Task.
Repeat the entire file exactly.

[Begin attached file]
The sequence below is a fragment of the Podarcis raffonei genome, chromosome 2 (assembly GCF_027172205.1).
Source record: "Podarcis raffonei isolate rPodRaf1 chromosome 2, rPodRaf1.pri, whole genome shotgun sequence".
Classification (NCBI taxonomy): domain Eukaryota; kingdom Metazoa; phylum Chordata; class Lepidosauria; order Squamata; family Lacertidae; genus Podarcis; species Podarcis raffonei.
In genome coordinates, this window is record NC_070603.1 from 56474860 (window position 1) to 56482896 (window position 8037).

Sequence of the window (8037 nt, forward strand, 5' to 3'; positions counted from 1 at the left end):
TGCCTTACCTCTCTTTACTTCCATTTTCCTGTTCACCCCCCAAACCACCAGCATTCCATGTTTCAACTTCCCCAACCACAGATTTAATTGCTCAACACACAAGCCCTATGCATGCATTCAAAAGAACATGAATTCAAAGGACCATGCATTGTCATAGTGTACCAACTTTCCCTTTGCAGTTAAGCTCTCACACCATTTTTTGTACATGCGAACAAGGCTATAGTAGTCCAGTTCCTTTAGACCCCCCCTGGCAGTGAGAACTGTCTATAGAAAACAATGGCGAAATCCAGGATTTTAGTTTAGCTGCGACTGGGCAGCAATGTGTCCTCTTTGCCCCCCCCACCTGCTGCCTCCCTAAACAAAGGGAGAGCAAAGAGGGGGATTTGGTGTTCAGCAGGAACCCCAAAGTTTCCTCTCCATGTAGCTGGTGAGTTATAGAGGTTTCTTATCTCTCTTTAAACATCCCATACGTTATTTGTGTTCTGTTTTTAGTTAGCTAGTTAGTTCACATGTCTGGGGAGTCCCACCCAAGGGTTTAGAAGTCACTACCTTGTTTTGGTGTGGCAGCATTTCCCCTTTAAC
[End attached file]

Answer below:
The sequence below is a fragment of the Podarcis raffonei genome, chromosome 2 (assembly GCF_027172205.1).
Source record: "Podarcis raffonei isolate rPodRaf1 chromosome 2, rPodRaf1.pri, whole genome shotgun sequence".
Classification (NCBI taxonomy): domain Eukaryota; kingdom Metazoa; phylum Chordata; class Lepidosauria; order Squamata; family Lacertidae; genus Podarcis; species Podarcis raffonei.
In genome coordinates, this window is record NC_070603.1 from 56474860 (window position 1) to 56482896 (window position 8037).

Sequence of the window (8037 nt, forward strand, 5' to 3'; positions counted from 1 at the left end):
TGCCTTACCTCTCTTTACTTCCATTTTCCTGTTCACCCCCCAAACCACCAGCATTCCATGTTTCAACTTCCCCAACCACAGATTTAATTGCTCAACACACAAGCCCTATGCATGCATTCAAAAGAACATGAATTCAAAGGACCATGCATTGTCATAGTGTACCAACTTTCCCTTTGCAGTTAAGCTCTCACACCATTTTTTGTACATGCGAACAAGGCTATAGTAGTCCAGTTCCTTTAGACCCCCCCTGGCAGTGAGAACTGTCTATAGAAAACAATGGCGAAATCCAGGATTTTAGTTTAGCTGCGACTGGGCAGCAATGTGTCCTCTTTGCCCCCCCCACCTGCTGCCTCCCTAAACAAAGGGAGAGCAAAGAGGGGGATTTGGTGTTCAGCAGGAACCCCAAAGTTTCCTCTCCATGTAGCTGGTGAGTTATAGAGGTTTCTTATCTCTCTTTAAACATCCCATACGTTATTTGTGTTCTGTTTTTAGTTAGCTAGTTAGTTCACATGTCTGGGGAGTCCCACCCAAGGGTTTAGAAGTCACTACCTTGTTTTGGTGTGGCAGCATTTCCCCTTTAAC